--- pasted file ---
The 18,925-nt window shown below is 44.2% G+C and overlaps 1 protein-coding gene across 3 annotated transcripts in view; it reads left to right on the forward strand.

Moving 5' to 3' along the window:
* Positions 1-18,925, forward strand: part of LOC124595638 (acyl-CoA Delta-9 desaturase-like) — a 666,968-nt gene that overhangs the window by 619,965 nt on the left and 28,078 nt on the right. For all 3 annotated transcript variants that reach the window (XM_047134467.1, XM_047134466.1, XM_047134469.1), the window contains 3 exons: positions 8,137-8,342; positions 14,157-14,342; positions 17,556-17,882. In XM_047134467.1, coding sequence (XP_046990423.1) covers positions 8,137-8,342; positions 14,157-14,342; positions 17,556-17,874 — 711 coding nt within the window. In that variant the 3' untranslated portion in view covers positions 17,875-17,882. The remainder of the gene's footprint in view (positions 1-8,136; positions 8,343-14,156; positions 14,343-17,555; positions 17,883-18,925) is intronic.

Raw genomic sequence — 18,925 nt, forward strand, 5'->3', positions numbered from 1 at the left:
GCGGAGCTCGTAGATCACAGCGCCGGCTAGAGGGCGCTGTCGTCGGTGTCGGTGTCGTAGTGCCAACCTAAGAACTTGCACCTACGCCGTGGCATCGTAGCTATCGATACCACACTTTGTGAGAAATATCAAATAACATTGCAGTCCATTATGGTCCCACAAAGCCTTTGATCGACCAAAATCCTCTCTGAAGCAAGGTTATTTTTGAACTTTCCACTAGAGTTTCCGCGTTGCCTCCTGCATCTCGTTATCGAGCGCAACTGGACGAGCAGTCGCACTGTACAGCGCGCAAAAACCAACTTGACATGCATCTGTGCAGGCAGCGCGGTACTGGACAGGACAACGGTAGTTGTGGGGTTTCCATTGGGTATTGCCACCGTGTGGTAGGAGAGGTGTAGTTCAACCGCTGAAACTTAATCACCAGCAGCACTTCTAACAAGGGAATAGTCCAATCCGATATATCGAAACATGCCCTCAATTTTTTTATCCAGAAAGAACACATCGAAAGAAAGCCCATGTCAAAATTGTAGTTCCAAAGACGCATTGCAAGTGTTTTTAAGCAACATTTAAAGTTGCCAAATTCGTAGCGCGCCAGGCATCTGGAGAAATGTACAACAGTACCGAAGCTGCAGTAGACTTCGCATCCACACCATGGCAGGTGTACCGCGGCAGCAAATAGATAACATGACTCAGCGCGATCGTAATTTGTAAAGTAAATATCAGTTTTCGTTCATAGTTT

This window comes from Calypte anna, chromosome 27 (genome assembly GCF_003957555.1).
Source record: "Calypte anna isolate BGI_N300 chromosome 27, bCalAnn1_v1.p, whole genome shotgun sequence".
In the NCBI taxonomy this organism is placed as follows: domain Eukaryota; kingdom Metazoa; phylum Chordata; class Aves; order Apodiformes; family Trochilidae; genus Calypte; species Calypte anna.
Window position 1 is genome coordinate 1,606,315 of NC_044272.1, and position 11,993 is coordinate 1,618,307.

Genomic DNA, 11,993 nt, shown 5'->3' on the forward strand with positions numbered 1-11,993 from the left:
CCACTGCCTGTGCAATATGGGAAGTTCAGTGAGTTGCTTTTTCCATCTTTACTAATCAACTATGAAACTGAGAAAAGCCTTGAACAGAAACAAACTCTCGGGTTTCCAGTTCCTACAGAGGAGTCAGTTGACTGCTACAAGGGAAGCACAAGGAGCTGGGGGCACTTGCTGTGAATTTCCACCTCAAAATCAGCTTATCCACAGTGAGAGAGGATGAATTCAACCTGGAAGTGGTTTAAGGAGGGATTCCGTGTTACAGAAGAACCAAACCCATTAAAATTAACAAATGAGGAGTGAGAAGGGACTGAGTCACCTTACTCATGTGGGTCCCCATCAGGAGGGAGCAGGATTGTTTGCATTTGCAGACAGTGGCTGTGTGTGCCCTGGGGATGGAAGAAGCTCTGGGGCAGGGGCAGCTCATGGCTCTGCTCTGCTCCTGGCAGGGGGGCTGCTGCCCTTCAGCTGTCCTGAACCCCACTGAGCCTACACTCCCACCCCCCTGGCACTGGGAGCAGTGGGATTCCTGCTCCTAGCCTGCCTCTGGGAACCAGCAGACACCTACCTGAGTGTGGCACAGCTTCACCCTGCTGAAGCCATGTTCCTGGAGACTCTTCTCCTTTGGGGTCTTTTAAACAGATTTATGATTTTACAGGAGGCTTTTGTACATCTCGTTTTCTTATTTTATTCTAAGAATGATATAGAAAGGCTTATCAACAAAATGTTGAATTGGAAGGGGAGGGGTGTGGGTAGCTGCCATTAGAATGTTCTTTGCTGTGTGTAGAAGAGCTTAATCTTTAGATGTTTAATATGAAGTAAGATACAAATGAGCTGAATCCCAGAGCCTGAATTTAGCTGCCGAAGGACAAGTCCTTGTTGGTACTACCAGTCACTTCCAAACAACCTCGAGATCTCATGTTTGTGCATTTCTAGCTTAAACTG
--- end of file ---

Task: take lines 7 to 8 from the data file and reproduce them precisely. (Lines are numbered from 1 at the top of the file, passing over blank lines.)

Source record: "Calypte anna isolate BGI_N300 chromosome 27, bCalAnn1_v1.p, whole genome shotgun sequence".
In the NCBI taxonomy this organism is placed as follows: domain Eukaryota; kingdom Metazoa; phylum Chordata; class Aves; order Apodiformes; family Trochilidae; genus Calypte; species Calypte anna.